American Taxation  American Slavery
Author: Robin L. Einhorn
Pages: 337
ISBN: 9780226194882
Available:
Release: 2008-05-15
Editor: University of Chicago Press
Language: un

Explanation of the Book:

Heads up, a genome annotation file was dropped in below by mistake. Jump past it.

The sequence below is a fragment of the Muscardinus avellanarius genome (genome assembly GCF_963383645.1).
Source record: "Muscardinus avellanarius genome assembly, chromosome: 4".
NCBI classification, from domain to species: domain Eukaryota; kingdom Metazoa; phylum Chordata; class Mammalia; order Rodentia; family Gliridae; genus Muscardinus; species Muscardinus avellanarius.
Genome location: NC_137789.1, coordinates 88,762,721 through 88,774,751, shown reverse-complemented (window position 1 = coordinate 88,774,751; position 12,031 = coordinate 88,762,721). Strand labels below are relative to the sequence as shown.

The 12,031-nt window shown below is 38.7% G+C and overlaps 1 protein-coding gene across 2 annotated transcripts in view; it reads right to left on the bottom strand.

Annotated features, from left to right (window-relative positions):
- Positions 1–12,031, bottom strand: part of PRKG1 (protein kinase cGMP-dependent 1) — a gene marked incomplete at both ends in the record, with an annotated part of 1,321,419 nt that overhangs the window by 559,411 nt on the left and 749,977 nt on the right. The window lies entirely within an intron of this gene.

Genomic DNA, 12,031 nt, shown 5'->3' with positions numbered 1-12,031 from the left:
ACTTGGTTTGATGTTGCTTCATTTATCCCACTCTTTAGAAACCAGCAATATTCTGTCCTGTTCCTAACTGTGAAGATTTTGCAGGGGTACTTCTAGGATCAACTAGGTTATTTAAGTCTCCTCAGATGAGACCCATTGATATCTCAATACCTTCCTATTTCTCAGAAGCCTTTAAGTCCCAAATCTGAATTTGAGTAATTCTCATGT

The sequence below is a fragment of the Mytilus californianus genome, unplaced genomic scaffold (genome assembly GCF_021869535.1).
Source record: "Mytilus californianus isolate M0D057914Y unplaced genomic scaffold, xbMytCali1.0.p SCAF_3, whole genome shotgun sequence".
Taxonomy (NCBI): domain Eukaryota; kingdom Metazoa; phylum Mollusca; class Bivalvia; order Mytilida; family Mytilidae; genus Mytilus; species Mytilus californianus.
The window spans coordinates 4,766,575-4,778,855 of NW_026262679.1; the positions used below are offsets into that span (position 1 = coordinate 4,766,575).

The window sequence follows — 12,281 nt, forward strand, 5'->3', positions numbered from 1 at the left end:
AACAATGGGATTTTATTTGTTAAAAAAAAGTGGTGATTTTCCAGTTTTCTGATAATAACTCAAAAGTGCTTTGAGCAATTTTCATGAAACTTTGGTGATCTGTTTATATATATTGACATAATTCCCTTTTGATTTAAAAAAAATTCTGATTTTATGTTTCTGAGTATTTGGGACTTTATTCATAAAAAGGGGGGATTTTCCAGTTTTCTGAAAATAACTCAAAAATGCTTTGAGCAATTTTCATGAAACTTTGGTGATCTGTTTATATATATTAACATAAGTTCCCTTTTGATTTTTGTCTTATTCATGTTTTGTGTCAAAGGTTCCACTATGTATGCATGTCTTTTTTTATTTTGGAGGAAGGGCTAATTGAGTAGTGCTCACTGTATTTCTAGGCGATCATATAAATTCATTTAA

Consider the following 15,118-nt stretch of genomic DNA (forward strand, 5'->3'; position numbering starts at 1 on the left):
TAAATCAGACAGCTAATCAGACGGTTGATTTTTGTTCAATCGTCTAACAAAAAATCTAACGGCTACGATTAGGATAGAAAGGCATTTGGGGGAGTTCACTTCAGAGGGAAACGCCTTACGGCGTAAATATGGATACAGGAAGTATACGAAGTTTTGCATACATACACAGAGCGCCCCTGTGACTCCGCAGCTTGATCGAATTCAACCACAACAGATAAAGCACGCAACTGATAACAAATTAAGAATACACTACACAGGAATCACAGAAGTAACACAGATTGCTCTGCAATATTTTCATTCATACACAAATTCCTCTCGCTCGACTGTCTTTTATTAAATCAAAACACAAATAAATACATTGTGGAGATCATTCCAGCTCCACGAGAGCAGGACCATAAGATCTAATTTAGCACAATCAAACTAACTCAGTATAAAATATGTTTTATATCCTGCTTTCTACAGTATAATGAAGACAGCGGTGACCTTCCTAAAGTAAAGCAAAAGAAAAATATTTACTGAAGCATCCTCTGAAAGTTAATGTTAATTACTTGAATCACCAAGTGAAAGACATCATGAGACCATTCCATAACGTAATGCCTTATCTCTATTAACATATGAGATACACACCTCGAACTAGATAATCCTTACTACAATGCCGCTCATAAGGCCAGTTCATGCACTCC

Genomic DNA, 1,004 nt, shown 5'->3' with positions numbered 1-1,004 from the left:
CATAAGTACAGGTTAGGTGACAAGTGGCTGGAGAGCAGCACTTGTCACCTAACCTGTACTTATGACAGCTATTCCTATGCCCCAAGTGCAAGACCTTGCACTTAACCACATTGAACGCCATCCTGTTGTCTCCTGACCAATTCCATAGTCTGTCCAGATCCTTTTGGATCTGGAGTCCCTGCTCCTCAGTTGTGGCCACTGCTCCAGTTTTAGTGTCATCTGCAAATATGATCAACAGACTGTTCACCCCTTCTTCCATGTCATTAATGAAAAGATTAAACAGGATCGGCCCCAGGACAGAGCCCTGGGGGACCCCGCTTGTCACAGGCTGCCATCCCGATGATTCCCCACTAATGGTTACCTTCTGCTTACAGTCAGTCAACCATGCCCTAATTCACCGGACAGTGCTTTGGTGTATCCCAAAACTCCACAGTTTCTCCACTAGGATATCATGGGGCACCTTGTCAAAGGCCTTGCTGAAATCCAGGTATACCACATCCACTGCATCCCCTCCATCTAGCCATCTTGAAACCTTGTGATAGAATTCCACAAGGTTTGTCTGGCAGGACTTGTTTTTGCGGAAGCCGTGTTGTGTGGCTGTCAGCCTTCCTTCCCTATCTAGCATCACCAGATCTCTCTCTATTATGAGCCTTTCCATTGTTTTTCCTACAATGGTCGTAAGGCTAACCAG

For all the recent attention to the slaveholding of the founding fathers, we still know remarkably little about the influence of slavery on American politics. American Taxation, American Slavery tackles this problem in a new way. Rather than parsing the ideological pronouncements of charismatic slaveholders, it examines the concrete policy decisions that slaveholders and non-slaveholders made in the critical realm of taxation. The result is surprising—that the enduring power of antigovernment rhetoric in the United States stems from the nation’s history of slavery rather than its history of liberty. We are all familiar with the states’ rights arguments of proslavery politicians who wanted to keep the federal government weak and decentralized. But here Robin Einhorn shows the deep, broad, and continuous influence of slavery on this idea in American politics. From the earliest colonial times right up to the Civil War, slaveholding elites feared strong democratic government as a threat to the institution of slavery. American Taxation, American Slavery shows how their heated battles over taxation, the power to tax, and the distribution of tax burdens were rooted not in debates over personal liberty but rather in the rights of slaveholders to hold human beings as property. Along the way, Einhorn exposes the antidemocratic origins of the popular Jeffersonian rhetoric about weak government by showing that governments were actually more democratic—and stronger—where most people were free. A strikingly original look at the role of slavery in the making of the United States, American Taxation, American Slavery will prove essential to anyone interested in the history of American government and politics.